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i'm writing a story and i want to write two prologues the first one when the MC was being born and then later on when the MC is around ten years old before starting the main story. can i do that?

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    Heh. So there are two sections I skip over to get to Chapter 1? Jul 21, 2017 at 12:59
  • Thanks this was all very helpfull information since i am a newbie to this kind of stuff i think my book sounds better now. Thank you all
    – screamer
    Jul 23, 2017 at 14:46
  • @screamer I'm glad the answers here helped you -- always good to hear! If one of them especially helped you, you can click the checkmark next to it to highlight it (and give its author an additional small reward). If you're having trouble choosing, it's also fine to not check one -- no pressure intended. Jul 23, 2017 at 19:25

3 Answers 3

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I am going to take a stab at this and say probably not. The whole point is to provide an introduction to the story. What you seem to want to do is introduction, second introduction, third introduction, main story. There are just too many things stacking on top of each other just to get to the main story.

The character being born is basically the prologue to the main story if you jump to when he is 10 after you are done sharing about what ever happens at birth. If you need to provide information that is IMPORTANT (key on importance because prologues by nature provide important information about the past that is NEEDED for the story) about his birth before he is born, you can always add it to the same prologue.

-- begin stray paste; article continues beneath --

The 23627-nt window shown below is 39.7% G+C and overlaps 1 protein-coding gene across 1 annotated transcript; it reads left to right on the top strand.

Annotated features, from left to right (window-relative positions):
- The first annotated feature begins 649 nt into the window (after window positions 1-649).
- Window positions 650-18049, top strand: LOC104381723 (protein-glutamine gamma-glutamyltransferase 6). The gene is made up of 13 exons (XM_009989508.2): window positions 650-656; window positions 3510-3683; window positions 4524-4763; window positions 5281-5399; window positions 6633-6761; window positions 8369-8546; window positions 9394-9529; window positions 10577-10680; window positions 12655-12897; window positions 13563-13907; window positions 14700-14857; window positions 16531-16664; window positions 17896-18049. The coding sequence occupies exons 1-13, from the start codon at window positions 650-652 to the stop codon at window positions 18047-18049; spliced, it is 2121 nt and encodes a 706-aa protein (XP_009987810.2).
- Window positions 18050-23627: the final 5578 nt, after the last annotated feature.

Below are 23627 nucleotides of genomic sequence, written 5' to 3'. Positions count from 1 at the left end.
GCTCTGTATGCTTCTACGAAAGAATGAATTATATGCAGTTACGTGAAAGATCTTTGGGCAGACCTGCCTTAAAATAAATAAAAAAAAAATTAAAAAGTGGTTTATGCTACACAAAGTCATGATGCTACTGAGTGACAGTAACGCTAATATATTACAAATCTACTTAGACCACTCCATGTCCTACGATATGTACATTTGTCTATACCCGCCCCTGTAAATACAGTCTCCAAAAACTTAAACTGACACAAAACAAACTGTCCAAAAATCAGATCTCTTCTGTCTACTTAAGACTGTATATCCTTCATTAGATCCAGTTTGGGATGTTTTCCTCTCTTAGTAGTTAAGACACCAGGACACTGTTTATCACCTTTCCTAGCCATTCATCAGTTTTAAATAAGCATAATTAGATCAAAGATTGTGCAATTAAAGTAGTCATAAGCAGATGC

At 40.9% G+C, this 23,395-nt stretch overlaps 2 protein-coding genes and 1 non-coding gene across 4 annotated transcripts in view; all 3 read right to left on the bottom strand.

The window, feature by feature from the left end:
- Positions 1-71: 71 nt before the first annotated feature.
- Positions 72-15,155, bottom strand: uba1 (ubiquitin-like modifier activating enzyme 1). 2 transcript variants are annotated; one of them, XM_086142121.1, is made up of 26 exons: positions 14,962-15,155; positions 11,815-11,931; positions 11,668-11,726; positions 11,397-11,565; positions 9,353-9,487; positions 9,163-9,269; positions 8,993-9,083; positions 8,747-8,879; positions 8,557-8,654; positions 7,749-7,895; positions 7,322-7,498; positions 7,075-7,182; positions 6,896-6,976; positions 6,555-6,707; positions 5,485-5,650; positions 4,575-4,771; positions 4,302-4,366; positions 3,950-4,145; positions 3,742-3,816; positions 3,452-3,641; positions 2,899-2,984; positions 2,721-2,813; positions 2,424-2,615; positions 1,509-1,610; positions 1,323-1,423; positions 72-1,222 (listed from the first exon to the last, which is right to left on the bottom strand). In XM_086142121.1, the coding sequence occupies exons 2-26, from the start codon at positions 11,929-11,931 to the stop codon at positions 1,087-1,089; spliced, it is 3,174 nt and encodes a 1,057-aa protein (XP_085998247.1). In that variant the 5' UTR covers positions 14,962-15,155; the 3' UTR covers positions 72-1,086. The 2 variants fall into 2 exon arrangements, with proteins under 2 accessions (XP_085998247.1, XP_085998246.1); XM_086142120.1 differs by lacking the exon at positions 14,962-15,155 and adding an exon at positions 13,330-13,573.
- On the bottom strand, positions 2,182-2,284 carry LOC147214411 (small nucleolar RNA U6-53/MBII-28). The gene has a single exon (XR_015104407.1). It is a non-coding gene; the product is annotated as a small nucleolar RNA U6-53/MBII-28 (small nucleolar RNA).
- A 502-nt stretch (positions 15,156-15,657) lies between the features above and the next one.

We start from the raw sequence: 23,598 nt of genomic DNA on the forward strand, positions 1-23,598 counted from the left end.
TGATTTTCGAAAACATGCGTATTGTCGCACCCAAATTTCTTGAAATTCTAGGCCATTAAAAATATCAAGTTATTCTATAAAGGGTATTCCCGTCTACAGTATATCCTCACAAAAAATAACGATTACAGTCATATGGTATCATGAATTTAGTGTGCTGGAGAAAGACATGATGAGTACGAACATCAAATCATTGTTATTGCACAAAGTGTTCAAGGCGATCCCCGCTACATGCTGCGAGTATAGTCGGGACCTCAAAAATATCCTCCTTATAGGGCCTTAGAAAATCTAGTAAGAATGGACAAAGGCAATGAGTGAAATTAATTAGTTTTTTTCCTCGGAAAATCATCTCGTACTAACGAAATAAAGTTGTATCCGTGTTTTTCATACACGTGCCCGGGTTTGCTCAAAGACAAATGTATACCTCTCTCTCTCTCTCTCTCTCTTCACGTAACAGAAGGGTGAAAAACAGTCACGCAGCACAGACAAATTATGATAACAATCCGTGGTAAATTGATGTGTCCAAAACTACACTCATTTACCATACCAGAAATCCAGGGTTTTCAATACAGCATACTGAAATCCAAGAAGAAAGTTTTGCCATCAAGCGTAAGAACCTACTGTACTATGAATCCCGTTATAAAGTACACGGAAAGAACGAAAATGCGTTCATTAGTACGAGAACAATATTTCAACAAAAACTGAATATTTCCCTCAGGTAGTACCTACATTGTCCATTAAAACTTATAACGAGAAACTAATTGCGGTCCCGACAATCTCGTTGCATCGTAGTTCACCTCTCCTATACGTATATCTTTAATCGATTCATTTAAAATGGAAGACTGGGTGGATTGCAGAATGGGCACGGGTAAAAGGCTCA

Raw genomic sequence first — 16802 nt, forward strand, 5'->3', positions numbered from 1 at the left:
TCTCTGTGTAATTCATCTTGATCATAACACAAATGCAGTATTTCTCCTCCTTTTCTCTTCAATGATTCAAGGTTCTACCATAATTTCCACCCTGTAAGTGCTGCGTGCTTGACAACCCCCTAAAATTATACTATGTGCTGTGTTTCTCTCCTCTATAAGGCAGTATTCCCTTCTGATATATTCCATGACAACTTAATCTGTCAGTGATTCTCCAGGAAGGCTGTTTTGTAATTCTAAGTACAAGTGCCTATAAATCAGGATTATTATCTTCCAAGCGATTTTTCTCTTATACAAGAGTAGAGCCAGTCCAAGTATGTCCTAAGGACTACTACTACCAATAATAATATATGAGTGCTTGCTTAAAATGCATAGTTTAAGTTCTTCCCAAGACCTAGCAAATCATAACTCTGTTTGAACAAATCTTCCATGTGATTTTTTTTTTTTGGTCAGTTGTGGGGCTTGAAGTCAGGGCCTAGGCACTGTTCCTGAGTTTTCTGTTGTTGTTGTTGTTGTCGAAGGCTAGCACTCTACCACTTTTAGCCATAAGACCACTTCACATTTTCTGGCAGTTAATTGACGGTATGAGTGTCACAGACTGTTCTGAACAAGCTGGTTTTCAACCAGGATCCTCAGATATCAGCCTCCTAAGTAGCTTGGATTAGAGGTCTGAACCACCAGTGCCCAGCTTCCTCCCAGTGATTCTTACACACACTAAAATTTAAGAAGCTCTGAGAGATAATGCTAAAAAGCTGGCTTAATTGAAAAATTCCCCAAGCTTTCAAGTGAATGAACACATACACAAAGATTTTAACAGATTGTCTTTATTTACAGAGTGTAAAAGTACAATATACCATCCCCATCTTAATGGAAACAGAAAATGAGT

After you are done explaining about his birth, you should be able to jump right into "modern time" when he is 10 and start the story. If you want to explain about things that has happened to him between 0 and 10, do it as flash backs or recollections during key parts of the story while keeping other things a mystery until the right time.

What you want to avoid is providing a history lesson for people to read before the story even starts. It gets boring and people tend to skip forward if it goes on for too long. From the sounds of it, you are trying to shove all of your history into the first half of the book without even actually starting the book yet.

I would recommend breaking up the information and only using what is important within the context of the story. What I mean is if in the prologue, you write that his favorite food is a grilled cheese sandwich, then this grilled cheese sandwich also needs to play a role in the main story in some way. If it doesn't, it's pointless information to the story that doesn't need to be added. Do enough in the prologue to explain what is needed around the events of his birth and then get right to the story. Should any other need arise for bringing up the past or information not yet known, create a flashback or write it into the story.